I was nominated by my dad for the Netroots Nation Scholarship so that I could attend the Netroots Nation conference this June. Without this scholarship, I would not otherwise be able to go because I'm saving all the money I make right now for college next year.

If you've enjoyed my diaries and believe that I deserve this chance I would love it you would vote for me. If you haven't read my diaries, then I'm sure you could get a better idea of whether or not you'd like to vote for me by reading some. However, if you don't have time to do so, if you click the link where you would vote, there is a description and overview of things about me.

I would be so appreciative of any support, this would really mean the world to me. I have just recently started blogging and because of this I realized how important it is to just start speaking out. I keep thinking, "Oh, I'll just get into politics when I'm older" but I've realized that the best time to start is now, and this would be a huge step in that direction for me.

I would be honored to receive this scholarship and it would be so awesome to be able to start some major political action before I even graduate :)

To find my description and to vote click HERE :)

Thanks for reading! I hope I will have the privilege to meet many of you at the conference!


The House of Representatives in Indiana just passed a bill that makes it legal for a homeowner to shoot and kill a police officer on their property if they just "believe" that they are there illegally. Shoot and kill. This new law is of course strongly backed by the NRA and the Republican representatives of Indiana. I understand that we should always protect the rights of criminals and suspects in any case but to go to the extent that they are allowed to use force against a police officer to the point of killing them if they think it's necessary, is disgusting. I can not believe that this passed at all. This shouldn't be partisan issue, it should be about saving the lives of the people who are there to protect us. We NEED to take action to stop this horrible bill.

For more details, follow below the orange swirly.

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Beyond the moral conscience that tells you that as a whole we should help the poor, there are facts to back that up. So when in doubt, this is what to tell to your relatives, colleagues, friends and well, anyone that believes taxes and social welfare programs should be cut during financial crises.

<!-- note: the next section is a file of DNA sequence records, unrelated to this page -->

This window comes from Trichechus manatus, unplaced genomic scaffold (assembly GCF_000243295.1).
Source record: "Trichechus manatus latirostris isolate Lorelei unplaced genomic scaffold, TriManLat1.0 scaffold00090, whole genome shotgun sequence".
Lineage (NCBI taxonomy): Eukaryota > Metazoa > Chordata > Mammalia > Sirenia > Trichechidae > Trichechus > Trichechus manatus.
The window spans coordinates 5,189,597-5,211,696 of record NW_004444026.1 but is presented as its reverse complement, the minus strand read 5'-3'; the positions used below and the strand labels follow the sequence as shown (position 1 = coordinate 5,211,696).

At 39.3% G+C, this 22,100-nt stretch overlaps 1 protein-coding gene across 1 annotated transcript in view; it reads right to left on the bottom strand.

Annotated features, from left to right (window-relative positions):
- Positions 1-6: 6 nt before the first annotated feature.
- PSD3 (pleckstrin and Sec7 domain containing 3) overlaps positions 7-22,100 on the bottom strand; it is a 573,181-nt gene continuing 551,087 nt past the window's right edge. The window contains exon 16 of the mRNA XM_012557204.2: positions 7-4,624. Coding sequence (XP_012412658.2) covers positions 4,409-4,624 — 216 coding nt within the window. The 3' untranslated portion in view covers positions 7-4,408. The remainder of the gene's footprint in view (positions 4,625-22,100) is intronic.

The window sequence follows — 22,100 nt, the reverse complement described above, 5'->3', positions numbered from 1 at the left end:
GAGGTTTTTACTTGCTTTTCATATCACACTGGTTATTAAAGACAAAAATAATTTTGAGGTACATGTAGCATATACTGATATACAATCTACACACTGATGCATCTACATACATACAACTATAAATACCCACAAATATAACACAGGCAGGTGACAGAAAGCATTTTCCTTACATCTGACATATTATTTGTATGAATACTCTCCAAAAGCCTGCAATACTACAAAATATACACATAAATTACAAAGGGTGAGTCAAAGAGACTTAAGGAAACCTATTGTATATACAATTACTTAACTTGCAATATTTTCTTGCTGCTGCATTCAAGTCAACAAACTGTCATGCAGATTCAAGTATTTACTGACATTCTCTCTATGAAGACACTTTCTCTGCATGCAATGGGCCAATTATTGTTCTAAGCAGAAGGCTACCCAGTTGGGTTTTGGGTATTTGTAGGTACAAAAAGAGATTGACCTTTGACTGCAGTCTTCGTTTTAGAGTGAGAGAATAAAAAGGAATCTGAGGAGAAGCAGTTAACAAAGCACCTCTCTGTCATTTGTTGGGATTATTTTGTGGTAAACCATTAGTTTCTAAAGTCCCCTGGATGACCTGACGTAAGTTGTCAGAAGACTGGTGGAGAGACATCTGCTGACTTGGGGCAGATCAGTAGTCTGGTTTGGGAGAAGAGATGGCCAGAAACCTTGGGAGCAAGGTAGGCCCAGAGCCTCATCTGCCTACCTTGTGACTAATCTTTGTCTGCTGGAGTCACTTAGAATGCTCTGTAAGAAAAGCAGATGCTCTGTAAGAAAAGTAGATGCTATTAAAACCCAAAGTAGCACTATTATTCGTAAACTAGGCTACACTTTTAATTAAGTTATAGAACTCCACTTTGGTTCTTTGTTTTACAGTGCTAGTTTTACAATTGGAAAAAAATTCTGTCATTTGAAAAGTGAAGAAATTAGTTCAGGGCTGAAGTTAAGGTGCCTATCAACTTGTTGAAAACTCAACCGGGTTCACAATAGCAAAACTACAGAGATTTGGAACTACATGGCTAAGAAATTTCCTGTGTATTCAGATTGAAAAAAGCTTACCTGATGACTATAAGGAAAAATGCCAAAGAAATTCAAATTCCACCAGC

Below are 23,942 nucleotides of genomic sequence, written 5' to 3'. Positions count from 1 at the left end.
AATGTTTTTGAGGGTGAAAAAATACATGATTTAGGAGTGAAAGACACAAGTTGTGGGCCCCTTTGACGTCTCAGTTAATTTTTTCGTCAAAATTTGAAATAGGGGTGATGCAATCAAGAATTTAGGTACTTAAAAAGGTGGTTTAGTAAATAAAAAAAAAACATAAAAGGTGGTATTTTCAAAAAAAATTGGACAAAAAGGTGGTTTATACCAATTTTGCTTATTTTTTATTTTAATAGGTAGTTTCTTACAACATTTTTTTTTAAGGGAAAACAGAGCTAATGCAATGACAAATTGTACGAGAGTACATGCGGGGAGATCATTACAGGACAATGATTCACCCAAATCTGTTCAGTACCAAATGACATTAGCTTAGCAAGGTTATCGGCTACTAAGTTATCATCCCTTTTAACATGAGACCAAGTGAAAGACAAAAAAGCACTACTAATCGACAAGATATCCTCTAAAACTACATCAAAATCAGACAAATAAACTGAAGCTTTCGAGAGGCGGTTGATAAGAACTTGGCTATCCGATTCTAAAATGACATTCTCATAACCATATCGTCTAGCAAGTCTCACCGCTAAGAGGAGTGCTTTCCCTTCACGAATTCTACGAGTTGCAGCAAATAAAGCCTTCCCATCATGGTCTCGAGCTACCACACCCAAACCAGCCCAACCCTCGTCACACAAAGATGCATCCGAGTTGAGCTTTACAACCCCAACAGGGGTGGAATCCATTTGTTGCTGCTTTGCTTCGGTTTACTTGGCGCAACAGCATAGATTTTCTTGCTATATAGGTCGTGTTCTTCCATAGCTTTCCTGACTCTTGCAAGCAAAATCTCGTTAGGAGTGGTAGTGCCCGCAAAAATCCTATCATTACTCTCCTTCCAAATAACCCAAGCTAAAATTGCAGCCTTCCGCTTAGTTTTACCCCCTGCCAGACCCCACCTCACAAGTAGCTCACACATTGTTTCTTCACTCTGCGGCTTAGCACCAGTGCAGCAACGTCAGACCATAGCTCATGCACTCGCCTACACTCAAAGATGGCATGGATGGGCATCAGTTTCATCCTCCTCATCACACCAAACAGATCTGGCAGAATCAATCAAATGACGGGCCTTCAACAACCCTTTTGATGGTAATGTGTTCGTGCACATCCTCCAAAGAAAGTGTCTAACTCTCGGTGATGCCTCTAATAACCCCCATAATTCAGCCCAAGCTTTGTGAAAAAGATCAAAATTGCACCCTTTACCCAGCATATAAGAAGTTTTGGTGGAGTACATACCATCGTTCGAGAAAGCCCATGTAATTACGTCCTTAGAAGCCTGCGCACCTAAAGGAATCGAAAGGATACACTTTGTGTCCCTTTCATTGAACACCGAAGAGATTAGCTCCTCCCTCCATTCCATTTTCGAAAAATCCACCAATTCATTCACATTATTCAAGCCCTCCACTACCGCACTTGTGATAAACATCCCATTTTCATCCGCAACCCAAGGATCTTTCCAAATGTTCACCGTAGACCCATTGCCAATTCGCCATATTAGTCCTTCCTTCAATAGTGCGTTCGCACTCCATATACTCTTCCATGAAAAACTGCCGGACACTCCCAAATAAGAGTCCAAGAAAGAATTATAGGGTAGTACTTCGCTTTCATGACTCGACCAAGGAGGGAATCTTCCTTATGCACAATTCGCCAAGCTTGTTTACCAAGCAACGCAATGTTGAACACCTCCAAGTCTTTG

Equal opportunity does not exist in America. In a time where we face a huge debt, it can be so easy to want to cut these basic programs, aka austerity. However, keeping these programs in place is one of the only ways our country can bounce back into prosperity.

Please follow below the orange swirly....

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Ron Paul is known by many as the "Defender of the Constitution". Well, truth is, that's far from accurate. From what I know of the founding of our country, he should actually be called the "Defender of the Articles of Confederation". Republicans so openly boast that their motives are nearly identical to those of the founding fathers. But nothing has really indicated to me how much they actually know about the founding of our country. From what I've learned in school, it seems like Ron Paul and most republicans got confused somewhere along the way with our Constitution and the document that came before it.
Follow me below the orange squiggle for my reasoning and why Ron Paul would lead to the destruction of America...

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I began watching the GOP debate because I thought it would be a great opportunity to write something else. However I did not expect to get so legitimately enraged by what they said. The debate started out with the regular “NO GOVERNMENT”, “NO TAXES”, “STATES DECIDE EVERYTHING” and “OBAMA IS THE PROBLEM” rants no matter the relevance to the question. However, as soon as they got to the subject of birth control, I lost it. I couldn’t seriously believe what they were saying. I’ve been paying attention and know that there seems to be some rally against the use of birth control but I didn’t realize how horrible it was. In fact, after watching that part of the debate yesterday morning, I literally started crying from a mixture of anger, disgust and sorrow. And that is why I decided to write this response to the GOP debate aimed solely to the discussion that followed a question about birth control.

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The other day I spoke with a very close friend of mine and for privacy purposes, she will remain anonymous. We were talking about her family back in Brazil and I asked her to show me some pictures. One of her brothers didn't have any sort of social networking whereas the rest of her family did. When I asked why, she responded "Well, he's in jail." I began to ask her more about it and our light conversation about family turned very serious. What horrified me the most is not why her brother is in jail but how the prisoners and especially the people who go to visit are treated. I knew that conditions in prisons in any impoverished country were probably not ideal, but I never expected to hear what she told me.